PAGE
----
The Hero's Journey: ACT 1
An Introduction to the First 5 Stages of the 12 Stages of the Hero's Journey
Every story has a hero, a villain and complimentary characters. In this article we will talk about the first 5 of 12 stages, how they impact your story and why they are crucial.
First let's discuss characters. Every story will have characters, sometimes several sometimes a few. Keeping track of who your characters support can be tricky, so the least you have the better.
The Hero/ Protaganist
The main guy, he's the one who's going to fix it all. At first he'll be lost, then he'll find his way and do his thing. He is going to have the supporting characters, the people who help him on his quest.
The Romantic Interest
A hero can have a girl/guy love interest. Specifically, a love interest will propel your hero forward, or bring him down. Never both. A romantic interest can make mistakes which can inhibit the hero, but she/he never intends the hero harm.
A hero will have some form of a mentor. This goes for villains as well. If you have a villain as a main character, or your protagonist. He's the teacher who will at some point not be of any help anymore once the hero realizes his worth. Think of Gandalf from Lord of the Rings and his role in Bilbo's story. Gandalf also plays a mentor role for Frodo. Uncanny.
The Villain/ Antagonist
The bad guy basically. He wants the opposite of what your character wants. He's usually got opposing goals, or differing opinions. Not always evil. Depending on the genre of your story, your villain can be evil, maniacal, spoiled rotten, selfish or a simple bully that needs stomping.
The Best Friend/Sidekick
This is the Protagonist's best bud. He/she is the guy who will play an opposing role in the story. Often the comedic relief, but sometimes a crucial role. Think Samwise to Frodo. In LOTR Frodo would NEVER have made it to Mordor without Sam. Never. Gollum would have totally gotten that ring. Sam is often skeptical of everything, he's worried for Frodo, even loves him as a friend. A friend role is that. We all cried when Frodo sent Sam away, you know you did. (Don't lie to yourself) It is that relationship that makes the story so pivotal. How one journey could rest on Sam being Frodo's support. The weight so heavy, but Sam was there to "share the load" if you will.
These are the MAIN characters you can have. However, there are others that get more specific and thought not every character has to fulfill a special role, you'll realize as you write that they often do by themselves.
Here are a few others just to demonstrate:
Narrator: The Narrator of your story (If you have one) example: Big Fish
Tag along: Someone who joins your adventure for a short while example: Cedric Diggory/ Harry Potter
Teachers: We don't know much about them, but they are still in sight and some can play a role similar to a mentor's role. Example: Lupin or Slughorn from Harry Potter.
After you've established your character's, written a short bio for each, gotten their appearance straightened out and decided at which point they will appear you can move on.
The Hero's Journey: We will use The Hobbit for this example.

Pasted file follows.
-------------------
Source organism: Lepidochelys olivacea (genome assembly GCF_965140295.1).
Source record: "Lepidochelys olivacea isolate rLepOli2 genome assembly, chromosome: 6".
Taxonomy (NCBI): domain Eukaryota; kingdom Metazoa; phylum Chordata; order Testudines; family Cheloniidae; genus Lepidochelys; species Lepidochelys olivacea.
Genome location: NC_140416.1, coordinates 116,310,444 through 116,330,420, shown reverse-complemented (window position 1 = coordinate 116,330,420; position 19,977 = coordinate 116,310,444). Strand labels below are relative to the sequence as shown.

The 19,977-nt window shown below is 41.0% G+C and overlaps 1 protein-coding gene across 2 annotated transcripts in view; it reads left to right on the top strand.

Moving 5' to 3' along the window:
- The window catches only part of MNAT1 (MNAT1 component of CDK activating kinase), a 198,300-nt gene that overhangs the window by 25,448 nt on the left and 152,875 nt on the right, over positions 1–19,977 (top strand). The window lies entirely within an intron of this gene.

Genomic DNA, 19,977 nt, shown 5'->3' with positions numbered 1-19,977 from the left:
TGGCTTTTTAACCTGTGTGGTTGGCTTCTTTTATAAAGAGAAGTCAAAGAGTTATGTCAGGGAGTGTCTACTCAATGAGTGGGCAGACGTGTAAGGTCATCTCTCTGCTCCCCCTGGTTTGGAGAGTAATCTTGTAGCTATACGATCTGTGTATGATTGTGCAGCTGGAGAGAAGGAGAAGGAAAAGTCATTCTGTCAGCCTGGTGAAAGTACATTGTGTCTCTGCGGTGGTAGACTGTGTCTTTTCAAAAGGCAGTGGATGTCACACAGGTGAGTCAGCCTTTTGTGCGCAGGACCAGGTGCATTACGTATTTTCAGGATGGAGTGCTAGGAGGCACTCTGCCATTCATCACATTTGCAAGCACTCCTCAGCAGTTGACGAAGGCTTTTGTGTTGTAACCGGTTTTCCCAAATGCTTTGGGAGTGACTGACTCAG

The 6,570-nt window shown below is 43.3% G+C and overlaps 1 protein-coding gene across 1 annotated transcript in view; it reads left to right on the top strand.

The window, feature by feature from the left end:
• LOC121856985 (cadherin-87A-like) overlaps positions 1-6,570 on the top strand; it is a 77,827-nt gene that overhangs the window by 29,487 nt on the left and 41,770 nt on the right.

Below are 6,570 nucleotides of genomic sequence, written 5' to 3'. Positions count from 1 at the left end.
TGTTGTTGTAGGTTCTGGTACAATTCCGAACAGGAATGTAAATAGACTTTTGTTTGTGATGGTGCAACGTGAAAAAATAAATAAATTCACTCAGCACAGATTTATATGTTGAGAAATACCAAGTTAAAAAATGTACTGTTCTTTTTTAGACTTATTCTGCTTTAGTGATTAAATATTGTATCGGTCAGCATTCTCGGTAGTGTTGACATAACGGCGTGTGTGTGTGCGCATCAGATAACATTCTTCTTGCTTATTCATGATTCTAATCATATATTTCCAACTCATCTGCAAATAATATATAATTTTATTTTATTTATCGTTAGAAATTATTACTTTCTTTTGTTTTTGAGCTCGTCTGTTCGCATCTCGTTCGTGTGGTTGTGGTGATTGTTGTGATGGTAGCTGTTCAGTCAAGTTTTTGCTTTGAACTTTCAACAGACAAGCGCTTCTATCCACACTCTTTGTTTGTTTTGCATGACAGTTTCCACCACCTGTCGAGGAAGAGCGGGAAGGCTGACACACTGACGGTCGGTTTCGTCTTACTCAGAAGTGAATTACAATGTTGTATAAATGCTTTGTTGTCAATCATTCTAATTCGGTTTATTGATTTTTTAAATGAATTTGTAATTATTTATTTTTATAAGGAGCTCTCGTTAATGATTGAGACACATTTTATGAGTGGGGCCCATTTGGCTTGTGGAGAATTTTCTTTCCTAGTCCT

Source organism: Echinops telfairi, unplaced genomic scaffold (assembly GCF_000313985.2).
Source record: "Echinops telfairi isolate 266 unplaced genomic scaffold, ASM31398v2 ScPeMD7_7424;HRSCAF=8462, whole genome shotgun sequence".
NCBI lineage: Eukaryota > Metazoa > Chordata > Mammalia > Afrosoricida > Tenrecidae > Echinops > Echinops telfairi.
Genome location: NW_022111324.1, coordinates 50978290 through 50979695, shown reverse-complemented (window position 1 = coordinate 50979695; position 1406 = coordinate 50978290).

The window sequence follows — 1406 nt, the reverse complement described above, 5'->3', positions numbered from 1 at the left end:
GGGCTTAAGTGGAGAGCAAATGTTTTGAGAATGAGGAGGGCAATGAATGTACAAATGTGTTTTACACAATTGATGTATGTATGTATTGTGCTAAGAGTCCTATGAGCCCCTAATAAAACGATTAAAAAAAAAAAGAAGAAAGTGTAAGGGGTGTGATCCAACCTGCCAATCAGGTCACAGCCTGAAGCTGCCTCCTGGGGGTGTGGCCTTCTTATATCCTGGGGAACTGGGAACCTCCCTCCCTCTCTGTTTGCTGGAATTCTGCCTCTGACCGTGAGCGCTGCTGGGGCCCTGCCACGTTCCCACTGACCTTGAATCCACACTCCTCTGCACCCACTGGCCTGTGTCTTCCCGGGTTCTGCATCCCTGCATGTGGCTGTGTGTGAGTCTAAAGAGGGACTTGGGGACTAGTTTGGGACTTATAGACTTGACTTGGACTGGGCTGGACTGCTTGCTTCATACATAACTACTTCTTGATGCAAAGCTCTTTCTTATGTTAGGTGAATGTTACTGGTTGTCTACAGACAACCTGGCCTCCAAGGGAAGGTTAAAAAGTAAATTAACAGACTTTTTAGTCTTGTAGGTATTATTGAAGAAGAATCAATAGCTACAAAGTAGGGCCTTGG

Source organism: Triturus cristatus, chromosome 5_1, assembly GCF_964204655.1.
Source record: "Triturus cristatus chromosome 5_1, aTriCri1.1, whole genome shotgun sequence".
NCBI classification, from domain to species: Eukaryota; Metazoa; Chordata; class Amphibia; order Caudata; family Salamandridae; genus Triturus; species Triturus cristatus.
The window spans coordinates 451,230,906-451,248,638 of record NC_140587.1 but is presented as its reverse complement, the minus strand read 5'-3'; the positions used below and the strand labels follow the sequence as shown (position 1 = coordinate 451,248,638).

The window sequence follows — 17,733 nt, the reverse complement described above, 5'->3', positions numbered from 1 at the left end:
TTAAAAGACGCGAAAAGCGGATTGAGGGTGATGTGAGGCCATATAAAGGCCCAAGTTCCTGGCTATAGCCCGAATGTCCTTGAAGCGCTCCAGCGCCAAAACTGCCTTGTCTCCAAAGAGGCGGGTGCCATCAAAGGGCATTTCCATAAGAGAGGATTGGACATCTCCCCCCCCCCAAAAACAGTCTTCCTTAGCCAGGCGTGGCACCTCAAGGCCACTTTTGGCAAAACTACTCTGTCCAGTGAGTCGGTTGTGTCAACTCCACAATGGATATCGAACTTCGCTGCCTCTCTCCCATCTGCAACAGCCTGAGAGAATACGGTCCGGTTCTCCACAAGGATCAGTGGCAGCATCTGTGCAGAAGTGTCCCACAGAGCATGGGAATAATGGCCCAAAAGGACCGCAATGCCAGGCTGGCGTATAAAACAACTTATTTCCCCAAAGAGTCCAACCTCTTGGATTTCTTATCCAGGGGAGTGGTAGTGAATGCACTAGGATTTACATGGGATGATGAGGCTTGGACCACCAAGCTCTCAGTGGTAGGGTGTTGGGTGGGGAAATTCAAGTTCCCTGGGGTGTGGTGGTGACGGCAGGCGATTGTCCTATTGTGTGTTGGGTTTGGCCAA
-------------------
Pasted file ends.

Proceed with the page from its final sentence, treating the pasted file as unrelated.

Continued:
1. The Ordinary World
This is getting a brief view of normal life for your Protagonist. For Bilbo it's Bag End. That is home. It's quiet and nothing big ever happens. They keep to themselves, have a quiet day and no one is the wiser. You are describing the basic life of your character before the poop hits the fan.
In ACT 1 there are five basic events that will happen.
2. Call to Adventure
Gandalf decides Bilbo needs an adventure. "It will be very good for you" he says. When Gandalf and the Dwarves explain to Bilbo their need for a burglar it is at that point that Bilbo is presented with the question. Will you stay home? Or, will you go on an adventure? It's the call, every hero must answer it. Of course if they say no, there is no adventure.
Bilbo initially says no, but then he's like... you know what.. I'd actually like to do something different. He's nervous, but he goes. He refuses to go... he doesn't want to leave home and he passes out from the shock of it all. These all show how different he is from what the dwarves actually need. However, it will also provide a base for his change. All hero's are never what they were when they began their journey, they get brave, overcome their fear and decide to be bold.
4. Meeting the Mentor
This one can fall in a few places. Bilbo meets Gandalf early in the story, in between the Ordinary World and the Refusal. So, in this case Gandalf would become his mentor when he actually gives him something to learn. Maybe it happens at the end of the Refusal, or when Radagast meets them. This section is a little slippery in the Hobbit and I guess what Tolkien decided to do was to make Gandalf fall into the role seamlessly.
This is not a required stage—but it often provides more stability.
5. Crossing the Threshold / END OF ACT 1
This will take place at the end of Act 1—its when the Protagonist leaves his normal world and enters into the world of the unknown. Ahead of him awaits enemies, tests, challenges and scary stuff. Bilbo doesn't know it, but he probably won't see home for awhile. In a fictional story leaving the Ordinary world can be as simple as a change. For instance, when Harry Potter finds out he's a wizard. His world is not normal anymore, and as soon as he enters Hogwarts he's left his world behind.
In Part Two we will discuss the events that take place in ACT 2.